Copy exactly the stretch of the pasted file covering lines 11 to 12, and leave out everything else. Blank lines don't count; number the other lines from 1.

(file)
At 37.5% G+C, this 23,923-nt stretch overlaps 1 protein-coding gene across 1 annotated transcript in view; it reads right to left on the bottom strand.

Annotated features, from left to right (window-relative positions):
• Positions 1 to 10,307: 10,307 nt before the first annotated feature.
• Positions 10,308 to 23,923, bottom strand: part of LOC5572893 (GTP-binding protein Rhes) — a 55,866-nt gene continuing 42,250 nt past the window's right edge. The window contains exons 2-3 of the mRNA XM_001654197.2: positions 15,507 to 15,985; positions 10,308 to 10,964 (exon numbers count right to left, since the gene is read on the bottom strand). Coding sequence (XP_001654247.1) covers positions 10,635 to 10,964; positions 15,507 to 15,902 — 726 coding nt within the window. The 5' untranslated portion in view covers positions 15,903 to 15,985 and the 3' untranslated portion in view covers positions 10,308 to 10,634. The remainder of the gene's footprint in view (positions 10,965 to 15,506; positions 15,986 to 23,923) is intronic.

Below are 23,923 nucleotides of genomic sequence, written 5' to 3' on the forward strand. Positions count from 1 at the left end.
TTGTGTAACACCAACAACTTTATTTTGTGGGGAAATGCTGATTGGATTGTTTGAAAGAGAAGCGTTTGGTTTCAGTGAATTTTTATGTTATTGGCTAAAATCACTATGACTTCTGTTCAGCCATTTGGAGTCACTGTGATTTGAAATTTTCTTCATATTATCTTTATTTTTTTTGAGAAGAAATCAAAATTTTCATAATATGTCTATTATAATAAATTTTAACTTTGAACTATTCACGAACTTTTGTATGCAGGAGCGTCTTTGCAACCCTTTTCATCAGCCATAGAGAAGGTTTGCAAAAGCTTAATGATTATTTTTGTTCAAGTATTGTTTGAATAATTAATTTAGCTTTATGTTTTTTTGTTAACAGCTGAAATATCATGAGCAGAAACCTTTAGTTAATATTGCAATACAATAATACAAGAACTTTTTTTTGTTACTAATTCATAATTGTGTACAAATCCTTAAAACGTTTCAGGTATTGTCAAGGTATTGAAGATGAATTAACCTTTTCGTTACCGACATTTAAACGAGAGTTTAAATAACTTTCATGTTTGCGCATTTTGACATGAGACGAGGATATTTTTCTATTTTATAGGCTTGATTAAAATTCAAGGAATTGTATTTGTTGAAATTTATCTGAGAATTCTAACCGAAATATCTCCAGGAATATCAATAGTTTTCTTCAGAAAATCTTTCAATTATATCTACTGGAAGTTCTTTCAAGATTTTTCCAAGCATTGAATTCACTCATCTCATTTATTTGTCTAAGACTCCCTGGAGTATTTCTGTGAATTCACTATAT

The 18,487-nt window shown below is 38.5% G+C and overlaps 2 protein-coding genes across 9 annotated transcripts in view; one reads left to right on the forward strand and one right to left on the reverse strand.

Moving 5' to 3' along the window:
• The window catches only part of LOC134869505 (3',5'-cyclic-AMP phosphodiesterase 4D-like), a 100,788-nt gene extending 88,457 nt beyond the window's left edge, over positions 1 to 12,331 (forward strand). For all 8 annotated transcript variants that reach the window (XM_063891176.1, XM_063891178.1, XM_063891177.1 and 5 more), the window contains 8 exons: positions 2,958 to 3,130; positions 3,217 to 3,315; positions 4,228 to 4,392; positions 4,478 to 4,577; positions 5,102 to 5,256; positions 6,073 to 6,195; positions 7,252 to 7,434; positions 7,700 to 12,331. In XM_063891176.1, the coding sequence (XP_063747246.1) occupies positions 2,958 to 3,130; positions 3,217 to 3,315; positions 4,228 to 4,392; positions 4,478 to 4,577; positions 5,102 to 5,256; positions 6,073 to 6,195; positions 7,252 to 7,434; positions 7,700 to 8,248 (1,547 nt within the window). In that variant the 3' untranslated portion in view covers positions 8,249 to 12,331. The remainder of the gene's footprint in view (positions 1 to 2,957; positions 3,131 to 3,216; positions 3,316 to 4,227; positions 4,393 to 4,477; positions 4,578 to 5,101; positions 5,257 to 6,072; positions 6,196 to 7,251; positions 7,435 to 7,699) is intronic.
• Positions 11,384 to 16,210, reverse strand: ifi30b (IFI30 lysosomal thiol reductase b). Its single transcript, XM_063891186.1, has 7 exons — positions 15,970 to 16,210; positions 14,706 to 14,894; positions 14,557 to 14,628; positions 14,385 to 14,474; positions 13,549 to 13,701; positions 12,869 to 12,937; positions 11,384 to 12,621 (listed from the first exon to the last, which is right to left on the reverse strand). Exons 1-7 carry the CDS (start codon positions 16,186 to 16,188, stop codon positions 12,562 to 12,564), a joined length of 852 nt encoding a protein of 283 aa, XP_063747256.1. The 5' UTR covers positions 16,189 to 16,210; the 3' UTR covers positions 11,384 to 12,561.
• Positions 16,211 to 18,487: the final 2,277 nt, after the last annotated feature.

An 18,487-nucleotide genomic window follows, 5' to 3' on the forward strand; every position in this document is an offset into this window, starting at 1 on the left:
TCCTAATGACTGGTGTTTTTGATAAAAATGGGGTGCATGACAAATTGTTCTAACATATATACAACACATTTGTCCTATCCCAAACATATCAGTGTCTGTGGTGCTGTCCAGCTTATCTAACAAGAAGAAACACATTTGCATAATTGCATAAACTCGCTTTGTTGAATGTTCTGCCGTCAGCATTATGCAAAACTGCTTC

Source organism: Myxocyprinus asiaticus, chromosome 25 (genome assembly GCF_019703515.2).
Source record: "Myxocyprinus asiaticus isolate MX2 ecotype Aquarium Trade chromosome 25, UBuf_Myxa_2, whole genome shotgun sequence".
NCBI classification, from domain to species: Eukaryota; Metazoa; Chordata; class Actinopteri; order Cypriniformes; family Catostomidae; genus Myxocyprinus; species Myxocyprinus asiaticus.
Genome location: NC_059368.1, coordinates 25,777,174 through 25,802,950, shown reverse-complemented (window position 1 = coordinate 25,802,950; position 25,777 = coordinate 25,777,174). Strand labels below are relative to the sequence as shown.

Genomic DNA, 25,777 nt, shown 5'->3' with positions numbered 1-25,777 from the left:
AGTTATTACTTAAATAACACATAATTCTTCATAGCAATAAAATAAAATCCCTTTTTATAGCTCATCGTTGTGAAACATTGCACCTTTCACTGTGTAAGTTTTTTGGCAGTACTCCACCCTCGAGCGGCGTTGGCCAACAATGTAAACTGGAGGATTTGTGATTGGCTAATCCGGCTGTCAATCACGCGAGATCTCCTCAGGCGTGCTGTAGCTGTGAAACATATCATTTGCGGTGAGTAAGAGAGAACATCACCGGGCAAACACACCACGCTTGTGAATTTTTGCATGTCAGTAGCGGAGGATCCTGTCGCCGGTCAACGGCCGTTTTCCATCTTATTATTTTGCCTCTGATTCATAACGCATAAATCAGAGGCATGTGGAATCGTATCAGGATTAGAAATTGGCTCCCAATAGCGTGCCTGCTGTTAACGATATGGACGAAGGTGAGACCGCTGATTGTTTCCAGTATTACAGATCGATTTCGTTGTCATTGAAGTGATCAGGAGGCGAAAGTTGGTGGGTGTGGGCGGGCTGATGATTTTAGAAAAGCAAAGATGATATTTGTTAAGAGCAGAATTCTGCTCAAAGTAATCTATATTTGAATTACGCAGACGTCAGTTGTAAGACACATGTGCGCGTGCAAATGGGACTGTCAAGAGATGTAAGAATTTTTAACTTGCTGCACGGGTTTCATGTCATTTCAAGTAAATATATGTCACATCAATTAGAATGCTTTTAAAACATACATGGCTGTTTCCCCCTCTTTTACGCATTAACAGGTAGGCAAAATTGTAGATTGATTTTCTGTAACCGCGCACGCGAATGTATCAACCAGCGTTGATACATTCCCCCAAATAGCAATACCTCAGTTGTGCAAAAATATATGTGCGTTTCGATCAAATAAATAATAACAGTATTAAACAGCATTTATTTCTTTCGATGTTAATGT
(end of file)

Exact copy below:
• Positions 16,211 to 18,487: the final 2,277 nt, after the last annotated feature.

An 18,487-nucleotide genomic window follows, 5' to 3' on the forward strand; every position in this document is an offset into this window, starting at 1 on the left: